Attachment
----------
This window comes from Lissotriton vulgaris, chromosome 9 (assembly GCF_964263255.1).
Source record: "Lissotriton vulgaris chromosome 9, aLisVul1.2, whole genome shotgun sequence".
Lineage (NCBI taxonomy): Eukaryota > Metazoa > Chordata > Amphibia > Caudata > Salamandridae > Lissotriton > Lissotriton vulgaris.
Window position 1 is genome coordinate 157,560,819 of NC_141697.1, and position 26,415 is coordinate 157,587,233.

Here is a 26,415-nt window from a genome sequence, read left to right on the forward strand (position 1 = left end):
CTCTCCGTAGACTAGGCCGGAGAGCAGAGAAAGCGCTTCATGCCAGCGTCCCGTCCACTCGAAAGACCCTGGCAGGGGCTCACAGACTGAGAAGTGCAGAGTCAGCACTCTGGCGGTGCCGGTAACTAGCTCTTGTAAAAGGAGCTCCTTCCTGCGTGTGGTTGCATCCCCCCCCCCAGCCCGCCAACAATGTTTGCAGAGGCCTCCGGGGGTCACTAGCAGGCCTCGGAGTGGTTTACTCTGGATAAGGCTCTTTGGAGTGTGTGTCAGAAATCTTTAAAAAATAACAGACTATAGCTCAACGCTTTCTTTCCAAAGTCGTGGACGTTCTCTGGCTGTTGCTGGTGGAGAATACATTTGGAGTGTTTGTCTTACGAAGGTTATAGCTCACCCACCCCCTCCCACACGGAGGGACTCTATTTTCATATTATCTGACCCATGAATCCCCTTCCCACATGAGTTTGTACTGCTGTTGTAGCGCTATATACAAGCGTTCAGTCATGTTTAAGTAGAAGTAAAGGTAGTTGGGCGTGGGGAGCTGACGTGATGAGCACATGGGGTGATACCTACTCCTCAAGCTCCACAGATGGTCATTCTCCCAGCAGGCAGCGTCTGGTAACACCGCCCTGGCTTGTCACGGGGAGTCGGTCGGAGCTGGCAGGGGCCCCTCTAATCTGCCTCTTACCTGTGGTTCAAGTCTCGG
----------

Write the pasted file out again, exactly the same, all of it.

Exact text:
This window comes from Lissotriton vulgaris, chromosome 9 (assembly GCF_964263255.1).
Source record: "Lissotriton vulgaris chromosome 9, aLisVul1.2, whole genome shotgun sequence".
Lineage (NCBI taxonomy): Eukaryota > Metazoa > Chordata > Amphibia > Caudata > Salamandridae > Lissotriton > Lissotriton vulgaris.
Window position 1 is genome coordinate 157,560,819 of NC_141697.1, and position 26,415 is coordinate 157,587,233.

Here is a 26,415-nt window from a genome sequence, read left to right on the forward strand (position 1 = left end):
CTCTCCGTAGACTAGGCCGGAGAGCAGAGAAAGCGCTTCATGCCAGCGTCCCGTCCACTCGAAAGACCCTGGCAGGGGCTCACAGACTGAGAAGTGCAGAGTCAGCACTCTGGCGGTGCCGGTAACTAGCTCTTGTAAAAGGAGCTCCTTCCTGCGTGTGGTTGCATCCCCCCCCCCAGCCCGCCAACAATGTTTGCAGAGGCCTCCGGGGGTCACTAGCAGGCCTCGGAGTGGTTTACTCTGGATAAGGCTCTTTGGAGTGTGTGTCAGAAATCTTTAAAAAATAACAGACTATAGCTCAACGCTTTCTTTCCAAAGTCGTGGACGTTCTCTGGCTGTTGCTGGTGGAGAATACATTTGGAGTGTTTGTCTTACGAAGGTTATAGCTCACCCACCCCCTCCCACACGGAGGGACTCTATTTTCATATTATCTGACCCATGAATCCCCTTCCCACATGAGTTTGTACTGCTGTTGTAGCGCTATATACAAGCGTTCAGTCATGTTTAAGTAGAAGTAAAGGTAGTTGGGCGTGGGGAGCTGACGTGATGAGCACATGGGGTGATACCTACTCCTCAAGCTCCACAGATGGTCATTCTCCCAGCAGGCAGCGTCTGGTAACACCGCCCTGGCTTGTCACGGGGAGTCGGTCGGAGCTGGCAGGGGCCCCTCTAATCTGCCTCTTACCTGTGGTTCAAGTCTCGG